Two-year fixed rates attract borrowers
Mortgage holders are switching away from floating rates into fixed-term loans in droves as net mortgage lending rises sharply, the latest Reserve Bank figures show.
Wednesday, August 1st 2012, 7:14AM
by Jenny Ruth
The sharp switch is clearly the result of the price war in fixed-term mortgages between the banks which began in late April.
While total mortgage lending by banks grew by $752 million to $173.84 billion in June, up from the $612 million growth in May and $393 million increase in April, lending on floating rate mortgages slumped $2.62 billion in May and has fallen $4.57 billion since April.
On the other side of the coin, total fixed-rate mortgages written by banks jumped $3.3 billion in June. Floating rate mortgages now account for 60% of all bank mortgages, down from 61.7% in May and 63.1% in April which was the peak of the trend in place since August 2009 when they accounted for just 22.8% of the total.
The biggest growth has been in mortgages fixed for up to two years. Mortgages fixed between one and two years jumped $1.8 billion to $24.83 billion in June while those fixed for one year or less climbed $697 million to $36.61 billion.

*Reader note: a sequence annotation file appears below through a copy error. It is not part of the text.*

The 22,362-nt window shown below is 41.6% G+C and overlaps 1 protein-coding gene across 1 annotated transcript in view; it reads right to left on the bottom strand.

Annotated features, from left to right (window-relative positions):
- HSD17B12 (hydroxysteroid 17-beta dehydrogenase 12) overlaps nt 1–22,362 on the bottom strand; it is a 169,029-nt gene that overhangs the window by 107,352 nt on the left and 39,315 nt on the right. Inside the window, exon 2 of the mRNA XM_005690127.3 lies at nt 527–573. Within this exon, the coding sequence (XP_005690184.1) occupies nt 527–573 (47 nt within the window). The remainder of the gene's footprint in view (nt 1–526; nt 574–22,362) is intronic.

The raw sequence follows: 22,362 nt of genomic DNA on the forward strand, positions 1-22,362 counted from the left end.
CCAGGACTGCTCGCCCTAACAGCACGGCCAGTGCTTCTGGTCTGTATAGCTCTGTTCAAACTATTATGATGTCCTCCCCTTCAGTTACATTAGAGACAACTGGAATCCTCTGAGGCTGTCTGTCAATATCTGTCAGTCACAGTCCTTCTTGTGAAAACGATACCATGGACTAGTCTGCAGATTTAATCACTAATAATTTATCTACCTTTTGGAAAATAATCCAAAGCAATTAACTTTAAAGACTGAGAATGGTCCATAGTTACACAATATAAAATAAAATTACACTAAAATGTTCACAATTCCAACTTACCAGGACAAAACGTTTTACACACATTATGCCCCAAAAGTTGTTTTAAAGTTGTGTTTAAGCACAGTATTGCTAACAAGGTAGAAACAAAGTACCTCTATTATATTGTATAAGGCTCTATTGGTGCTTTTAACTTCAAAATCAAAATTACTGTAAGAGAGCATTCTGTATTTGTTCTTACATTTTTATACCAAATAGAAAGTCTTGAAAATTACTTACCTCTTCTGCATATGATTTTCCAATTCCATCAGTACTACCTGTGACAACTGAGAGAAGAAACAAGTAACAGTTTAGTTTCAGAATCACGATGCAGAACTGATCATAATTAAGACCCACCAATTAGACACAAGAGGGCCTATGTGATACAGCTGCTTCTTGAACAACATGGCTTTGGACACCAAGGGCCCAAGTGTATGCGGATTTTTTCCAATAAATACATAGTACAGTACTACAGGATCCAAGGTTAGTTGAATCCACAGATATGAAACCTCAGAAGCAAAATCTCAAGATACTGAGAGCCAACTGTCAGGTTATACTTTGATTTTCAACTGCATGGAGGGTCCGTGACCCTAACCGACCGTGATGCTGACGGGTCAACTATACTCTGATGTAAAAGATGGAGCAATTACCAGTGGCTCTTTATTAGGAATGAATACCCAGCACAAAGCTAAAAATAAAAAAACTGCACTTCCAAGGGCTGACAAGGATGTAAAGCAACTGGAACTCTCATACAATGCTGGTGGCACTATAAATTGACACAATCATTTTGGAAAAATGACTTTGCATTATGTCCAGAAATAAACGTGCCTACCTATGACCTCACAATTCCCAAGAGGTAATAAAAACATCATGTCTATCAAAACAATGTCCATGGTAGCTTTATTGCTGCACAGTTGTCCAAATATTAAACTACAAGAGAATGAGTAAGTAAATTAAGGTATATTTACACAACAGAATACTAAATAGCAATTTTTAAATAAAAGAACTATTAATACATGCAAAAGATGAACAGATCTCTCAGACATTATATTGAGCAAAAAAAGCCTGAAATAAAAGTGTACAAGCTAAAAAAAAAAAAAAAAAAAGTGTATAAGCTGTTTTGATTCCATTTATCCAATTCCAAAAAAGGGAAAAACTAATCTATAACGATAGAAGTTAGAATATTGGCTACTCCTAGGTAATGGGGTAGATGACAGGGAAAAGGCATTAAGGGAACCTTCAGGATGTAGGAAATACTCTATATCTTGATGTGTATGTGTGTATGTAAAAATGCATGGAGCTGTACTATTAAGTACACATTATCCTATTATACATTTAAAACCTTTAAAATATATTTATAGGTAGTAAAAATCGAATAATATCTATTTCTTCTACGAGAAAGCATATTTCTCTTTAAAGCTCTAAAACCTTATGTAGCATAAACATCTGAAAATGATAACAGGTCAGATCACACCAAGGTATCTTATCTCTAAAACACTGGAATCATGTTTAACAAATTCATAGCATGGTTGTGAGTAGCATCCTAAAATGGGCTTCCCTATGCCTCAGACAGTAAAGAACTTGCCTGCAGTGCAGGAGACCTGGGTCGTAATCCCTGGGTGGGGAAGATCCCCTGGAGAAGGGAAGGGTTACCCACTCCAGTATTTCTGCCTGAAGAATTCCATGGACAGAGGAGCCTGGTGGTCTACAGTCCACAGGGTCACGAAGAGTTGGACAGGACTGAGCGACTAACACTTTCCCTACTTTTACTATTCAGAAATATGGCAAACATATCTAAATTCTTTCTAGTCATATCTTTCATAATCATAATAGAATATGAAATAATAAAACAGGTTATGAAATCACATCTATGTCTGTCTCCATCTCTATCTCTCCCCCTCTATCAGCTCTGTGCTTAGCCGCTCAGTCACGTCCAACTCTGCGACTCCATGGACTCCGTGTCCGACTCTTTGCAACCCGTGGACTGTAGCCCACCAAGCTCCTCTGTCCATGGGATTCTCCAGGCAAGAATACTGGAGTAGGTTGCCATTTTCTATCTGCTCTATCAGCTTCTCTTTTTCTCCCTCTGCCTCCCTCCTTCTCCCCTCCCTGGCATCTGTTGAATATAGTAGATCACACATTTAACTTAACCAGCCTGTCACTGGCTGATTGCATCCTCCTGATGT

“Mortgage lending growth showed more concerted signs of acceleration over June,” says Nick Tuffley, chief economist at ASB Bank, adding that the July figures are likely to show a continued shift away from floating rate mortgages.
Tuffley says the net mortgage growth in the six months ended June of $2.6 billion is already well ahead of the $1.96 billion growth for all of calendar 2011.
Nevertheless, “the current growth rate is still well below that of the last housing boom.”
Other central bank figures show mortgage approvals continue to be sharply higher than this time last year although they're moderating somewhat.
Approvals eased to 7,046 in the week ended July 20 from 7,179 the previous week and 7,911 in the week ended June 29. However, approvals in the 13 weeks ended July 20 were up 34.2% on the same 13 weeks a year ago.
Overall, household credit grew a seasonally-adjusted 0.3% in June from May, up from 0.2% in May, and was up 1.8% on June last year.
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